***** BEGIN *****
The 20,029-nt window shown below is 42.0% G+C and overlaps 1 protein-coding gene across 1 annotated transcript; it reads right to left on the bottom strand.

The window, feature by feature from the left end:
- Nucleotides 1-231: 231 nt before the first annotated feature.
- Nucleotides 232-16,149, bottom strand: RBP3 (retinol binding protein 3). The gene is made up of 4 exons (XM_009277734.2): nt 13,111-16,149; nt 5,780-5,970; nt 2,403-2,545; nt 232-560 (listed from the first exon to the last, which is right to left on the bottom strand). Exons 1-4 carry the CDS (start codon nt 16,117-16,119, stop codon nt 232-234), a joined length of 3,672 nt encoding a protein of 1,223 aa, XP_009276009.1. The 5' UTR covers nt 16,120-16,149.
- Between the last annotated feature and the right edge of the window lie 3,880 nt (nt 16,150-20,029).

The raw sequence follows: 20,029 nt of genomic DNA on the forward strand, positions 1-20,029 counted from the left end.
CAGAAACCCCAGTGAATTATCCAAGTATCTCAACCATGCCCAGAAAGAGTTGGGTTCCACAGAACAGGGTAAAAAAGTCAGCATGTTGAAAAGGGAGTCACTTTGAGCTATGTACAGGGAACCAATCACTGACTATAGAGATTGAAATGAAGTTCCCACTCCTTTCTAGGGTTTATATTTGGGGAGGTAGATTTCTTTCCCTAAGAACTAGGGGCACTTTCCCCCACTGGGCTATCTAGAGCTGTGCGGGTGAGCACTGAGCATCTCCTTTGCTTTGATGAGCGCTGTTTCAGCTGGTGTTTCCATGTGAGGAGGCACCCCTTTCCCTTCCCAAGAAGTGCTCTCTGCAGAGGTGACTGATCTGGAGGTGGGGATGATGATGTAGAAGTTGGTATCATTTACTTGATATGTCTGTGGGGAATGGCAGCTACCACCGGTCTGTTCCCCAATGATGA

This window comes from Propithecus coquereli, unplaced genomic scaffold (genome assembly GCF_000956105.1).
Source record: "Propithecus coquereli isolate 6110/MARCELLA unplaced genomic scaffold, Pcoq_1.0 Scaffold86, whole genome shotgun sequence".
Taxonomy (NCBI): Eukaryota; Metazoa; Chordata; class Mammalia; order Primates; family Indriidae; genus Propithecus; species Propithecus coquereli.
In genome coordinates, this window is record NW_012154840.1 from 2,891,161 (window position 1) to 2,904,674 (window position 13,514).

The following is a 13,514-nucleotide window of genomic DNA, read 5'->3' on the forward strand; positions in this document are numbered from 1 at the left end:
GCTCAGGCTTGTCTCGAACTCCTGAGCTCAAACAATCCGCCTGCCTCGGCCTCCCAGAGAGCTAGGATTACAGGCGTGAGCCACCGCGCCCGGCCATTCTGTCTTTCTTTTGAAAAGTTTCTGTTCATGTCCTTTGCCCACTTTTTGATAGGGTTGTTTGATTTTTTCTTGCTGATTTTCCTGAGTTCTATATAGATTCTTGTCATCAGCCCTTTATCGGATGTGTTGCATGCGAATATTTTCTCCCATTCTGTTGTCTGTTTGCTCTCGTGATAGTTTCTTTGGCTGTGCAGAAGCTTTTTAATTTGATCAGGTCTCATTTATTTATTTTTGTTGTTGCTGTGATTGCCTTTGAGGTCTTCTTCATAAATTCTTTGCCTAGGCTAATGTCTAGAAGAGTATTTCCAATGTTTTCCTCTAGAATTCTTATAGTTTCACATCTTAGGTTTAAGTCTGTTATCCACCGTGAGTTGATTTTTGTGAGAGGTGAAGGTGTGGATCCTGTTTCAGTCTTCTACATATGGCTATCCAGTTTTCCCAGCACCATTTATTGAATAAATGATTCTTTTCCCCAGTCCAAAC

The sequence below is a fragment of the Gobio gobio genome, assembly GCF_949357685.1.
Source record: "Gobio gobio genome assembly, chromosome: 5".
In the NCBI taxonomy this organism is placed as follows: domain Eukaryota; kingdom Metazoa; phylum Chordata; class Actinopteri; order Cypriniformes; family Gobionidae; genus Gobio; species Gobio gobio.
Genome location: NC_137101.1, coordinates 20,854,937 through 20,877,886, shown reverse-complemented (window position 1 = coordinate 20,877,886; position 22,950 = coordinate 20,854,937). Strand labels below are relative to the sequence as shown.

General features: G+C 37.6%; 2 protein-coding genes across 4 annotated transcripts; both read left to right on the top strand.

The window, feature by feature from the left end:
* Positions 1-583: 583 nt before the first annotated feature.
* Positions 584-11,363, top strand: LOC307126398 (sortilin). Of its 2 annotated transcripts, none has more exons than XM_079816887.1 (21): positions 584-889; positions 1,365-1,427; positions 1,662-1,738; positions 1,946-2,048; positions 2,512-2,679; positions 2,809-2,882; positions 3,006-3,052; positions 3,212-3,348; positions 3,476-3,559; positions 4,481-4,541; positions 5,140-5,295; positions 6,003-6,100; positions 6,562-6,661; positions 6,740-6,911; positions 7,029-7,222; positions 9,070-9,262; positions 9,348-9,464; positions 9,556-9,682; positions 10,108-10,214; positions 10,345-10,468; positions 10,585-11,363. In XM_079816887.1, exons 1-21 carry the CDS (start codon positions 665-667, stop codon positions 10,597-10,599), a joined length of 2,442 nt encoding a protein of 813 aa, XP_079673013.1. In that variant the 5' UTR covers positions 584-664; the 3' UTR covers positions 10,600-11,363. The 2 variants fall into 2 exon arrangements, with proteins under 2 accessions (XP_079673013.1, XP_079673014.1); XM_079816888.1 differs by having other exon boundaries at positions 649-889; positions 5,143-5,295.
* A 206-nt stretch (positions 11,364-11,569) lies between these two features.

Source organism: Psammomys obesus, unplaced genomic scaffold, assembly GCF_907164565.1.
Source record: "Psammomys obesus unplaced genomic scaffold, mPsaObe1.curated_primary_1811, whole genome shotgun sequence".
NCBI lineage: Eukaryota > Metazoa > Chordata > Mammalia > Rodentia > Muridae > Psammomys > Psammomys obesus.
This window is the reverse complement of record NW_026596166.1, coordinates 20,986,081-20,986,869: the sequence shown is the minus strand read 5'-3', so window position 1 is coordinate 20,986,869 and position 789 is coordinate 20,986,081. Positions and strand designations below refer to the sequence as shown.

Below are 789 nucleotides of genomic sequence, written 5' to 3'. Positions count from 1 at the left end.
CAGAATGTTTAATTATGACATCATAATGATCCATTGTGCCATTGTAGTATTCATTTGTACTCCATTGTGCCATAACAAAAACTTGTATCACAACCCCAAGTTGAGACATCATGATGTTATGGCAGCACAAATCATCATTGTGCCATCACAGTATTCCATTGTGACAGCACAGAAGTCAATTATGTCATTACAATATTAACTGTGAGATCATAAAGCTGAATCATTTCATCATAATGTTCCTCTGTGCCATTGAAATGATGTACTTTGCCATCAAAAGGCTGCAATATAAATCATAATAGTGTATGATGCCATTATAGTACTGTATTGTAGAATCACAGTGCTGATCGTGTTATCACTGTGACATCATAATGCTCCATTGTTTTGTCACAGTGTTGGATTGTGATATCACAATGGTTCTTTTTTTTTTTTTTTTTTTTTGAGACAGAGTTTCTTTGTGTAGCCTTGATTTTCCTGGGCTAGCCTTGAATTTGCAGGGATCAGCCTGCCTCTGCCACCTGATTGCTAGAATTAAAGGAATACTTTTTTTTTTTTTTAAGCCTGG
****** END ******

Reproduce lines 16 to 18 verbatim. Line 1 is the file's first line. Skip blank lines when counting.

In the NCBI taxonomy this organism is placed as follows: domain Eukaryota; kingdom Metazoa; phylum Chordata; class Actinopteri; order Cypriniformes; family Gobionidae; genus Gobio; species Gobio gobio.
Genome location: NC_137101.1, coordinates 20,854,937 through 20,877,886, shown reverse-complemented (window position 1 = coordinate 20,877,886; position 22,950 = coordinate 20,854,937). Strand labels below are relative to the sequence as shown.

General features: G+C 37.6%; 2 protein-coding genes across 4 annotated transcripts; both read left to right on the top strand.